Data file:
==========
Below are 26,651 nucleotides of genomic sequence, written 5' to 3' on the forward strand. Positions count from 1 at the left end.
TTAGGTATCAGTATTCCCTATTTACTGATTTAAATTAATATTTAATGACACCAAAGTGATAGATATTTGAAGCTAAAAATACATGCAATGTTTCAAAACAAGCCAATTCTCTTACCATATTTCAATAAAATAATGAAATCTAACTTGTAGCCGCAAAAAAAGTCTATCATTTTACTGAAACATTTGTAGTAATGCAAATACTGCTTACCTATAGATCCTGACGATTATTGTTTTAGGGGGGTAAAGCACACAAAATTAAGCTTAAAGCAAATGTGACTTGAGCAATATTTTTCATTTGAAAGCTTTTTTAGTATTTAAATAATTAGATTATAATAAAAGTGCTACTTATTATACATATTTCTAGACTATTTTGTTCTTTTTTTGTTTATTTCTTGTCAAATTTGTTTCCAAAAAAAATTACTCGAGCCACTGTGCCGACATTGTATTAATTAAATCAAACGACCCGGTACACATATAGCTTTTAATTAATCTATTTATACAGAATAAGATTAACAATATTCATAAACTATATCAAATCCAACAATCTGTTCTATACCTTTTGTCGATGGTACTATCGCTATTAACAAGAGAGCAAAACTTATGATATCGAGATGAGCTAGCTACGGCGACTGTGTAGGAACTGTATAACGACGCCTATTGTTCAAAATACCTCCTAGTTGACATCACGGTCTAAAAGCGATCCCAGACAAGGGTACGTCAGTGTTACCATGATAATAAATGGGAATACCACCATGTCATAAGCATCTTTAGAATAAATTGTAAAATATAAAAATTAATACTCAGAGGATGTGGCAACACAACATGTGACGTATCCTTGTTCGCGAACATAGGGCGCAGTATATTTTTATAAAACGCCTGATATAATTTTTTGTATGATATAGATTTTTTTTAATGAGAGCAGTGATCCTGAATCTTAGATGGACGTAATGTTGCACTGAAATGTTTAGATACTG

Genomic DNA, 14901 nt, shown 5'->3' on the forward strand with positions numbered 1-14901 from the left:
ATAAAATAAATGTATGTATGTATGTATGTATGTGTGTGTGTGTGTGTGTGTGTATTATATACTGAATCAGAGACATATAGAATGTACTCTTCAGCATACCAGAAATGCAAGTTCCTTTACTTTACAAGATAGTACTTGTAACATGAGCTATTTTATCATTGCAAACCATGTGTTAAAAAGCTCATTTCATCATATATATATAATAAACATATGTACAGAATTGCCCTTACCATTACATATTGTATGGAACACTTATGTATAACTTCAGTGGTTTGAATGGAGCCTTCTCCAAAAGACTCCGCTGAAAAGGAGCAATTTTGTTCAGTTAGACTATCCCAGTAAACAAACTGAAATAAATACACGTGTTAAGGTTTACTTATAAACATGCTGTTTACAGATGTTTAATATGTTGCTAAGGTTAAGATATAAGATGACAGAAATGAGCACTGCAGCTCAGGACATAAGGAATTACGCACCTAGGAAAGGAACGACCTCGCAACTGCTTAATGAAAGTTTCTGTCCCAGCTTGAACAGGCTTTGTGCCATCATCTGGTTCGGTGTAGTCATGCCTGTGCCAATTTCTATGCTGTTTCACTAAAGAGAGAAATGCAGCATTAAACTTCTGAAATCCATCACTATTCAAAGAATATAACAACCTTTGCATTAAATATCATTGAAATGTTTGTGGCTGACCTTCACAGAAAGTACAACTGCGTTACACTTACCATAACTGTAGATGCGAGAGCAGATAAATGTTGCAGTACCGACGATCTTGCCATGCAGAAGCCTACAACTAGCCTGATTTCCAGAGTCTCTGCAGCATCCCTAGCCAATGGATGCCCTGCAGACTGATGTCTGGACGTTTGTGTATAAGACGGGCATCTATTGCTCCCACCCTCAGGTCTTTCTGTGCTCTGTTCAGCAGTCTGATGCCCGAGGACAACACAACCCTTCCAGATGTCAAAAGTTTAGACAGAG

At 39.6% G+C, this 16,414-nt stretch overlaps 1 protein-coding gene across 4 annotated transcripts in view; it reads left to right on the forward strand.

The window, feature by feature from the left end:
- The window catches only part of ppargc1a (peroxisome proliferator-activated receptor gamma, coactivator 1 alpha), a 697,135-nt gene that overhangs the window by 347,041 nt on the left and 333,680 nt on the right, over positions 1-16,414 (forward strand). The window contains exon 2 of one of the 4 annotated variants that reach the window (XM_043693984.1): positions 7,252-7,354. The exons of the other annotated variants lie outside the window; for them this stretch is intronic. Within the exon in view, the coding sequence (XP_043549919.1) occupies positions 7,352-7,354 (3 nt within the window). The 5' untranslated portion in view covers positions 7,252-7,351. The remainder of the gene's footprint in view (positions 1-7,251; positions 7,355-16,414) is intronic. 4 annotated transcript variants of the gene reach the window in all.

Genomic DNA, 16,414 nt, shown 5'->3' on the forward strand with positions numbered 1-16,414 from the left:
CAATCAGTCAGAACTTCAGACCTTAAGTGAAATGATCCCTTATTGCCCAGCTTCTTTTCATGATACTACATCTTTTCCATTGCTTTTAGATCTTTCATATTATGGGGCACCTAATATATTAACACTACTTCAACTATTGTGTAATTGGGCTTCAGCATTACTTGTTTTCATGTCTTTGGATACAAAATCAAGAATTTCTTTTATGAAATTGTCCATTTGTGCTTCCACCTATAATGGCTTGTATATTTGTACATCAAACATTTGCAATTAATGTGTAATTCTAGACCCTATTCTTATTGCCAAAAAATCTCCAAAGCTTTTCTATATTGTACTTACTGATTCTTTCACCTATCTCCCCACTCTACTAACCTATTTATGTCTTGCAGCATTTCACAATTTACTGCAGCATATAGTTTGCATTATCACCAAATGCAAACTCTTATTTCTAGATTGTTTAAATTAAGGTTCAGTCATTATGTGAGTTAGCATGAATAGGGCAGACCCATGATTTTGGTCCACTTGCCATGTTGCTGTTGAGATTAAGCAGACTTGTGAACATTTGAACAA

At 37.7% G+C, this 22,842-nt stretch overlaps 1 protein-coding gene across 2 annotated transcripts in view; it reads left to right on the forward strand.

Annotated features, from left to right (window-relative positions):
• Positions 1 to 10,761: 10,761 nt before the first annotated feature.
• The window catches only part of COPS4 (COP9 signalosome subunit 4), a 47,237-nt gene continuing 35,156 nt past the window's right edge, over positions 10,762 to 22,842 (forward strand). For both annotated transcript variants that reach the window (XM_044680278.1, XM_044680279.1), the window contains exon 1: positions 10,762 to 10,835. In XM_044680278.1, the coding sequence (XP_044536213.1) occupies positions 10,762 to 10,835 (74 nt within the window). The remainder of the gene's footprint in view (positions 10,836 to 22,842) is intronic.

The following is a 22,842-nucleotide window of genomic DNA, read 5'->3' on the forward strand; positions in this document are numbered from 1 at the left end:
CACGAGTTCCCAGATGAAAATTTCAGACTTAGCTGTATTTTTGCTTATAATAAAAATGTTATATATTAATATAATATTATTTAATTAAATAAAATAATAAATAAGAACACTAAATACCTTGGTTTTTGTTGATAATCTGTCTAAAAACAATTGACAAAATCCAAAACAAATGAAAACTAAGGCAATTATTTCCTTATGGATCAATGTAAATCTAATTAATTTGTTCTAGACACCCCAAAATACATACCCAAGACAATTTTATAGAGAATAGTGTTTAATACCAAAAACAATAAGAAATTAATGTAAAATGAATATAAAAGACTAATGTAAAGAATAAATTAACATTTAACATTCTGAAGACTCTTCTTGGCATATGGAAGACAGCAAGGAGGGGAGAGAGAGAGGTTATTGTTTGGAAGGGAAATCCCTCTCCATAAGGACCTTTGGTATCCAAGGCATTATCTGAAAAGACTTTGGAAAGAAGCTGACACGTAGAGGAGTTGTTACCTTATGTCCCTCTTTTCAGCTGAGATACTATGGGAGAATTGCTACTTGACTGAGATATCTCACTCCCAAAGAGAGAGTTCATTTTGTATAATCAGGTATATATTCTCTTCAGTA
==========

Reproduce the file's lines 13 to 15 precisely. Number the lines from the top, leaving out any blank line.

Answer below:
• The window catches only part of COPS4 (COP9 signalosome subunit 4), a 47,237-nt gene continuing 35,156 nt past the window's right edge, over positions 10,762 to 22,842 (forward strand). For both annotated transcript variants that reach the window (XM_044680278.1, XM_044680279.1), the window contains exon 1: positions 10,762 to 10,835. In XM_044680278.1, the coding sequence (XP_044536213.1) occupies positions 10,762 to 10,835 (74 nt within the window). The remainder of the gene's footprint in view (positions 10,836 to 22,842) is intronic.

The following is a 22,842-nucleotide window of genomic DNA, read 5'->3' on the forward strand; positions in this document are numbered from 1 at the left end:
CACGAGTTCCCAGATGAAAATTTCAGACTTAGCTGTATTTTTGCTTATAATAAAAATGTTATATATTAATATAATATTATTTAATTAAATAAAATAATAAATAAGAACACTAAATACCTTGGTTTTTGTTGATAATCTGTCTAAAAACAATTGACAAAATCCAAAACAAATGAAAACTAAGGCAATTATTTCCTTATGGATCAATGTAAATCTAATTAATTTGTTCTAGACACCCCAAAATACATACCCAAGACAATTTTATAGAGAATAGTGTTTAATACCAAAAACAATAAGAAATTAATGTAAAATGAATATAAAAGACTAATGTAAAGAATAAATTAACATTTAACATTCTGAAGACTCTTCTTGGCATATGGAAGACAGCAAGGAGGGGAGAGAGAGAGGTTATTGTTTGGAAGGGAAATCCCTCTCCATAAGGACCTTTGGTATCCAAGGCATTATCTGAAAAGACTTTGGAAAGAAGCTGACACGTAGAGGAGTTGTTACCTTATGTCCCTCTTTTCAGCTGAGATACTATGGGAGAATTGCTACTTGACTGAGATATCTCACTCCCAAAGAGAGAGTTCATTTTGTATAATCAGGTATATATTCTCTTCAGTA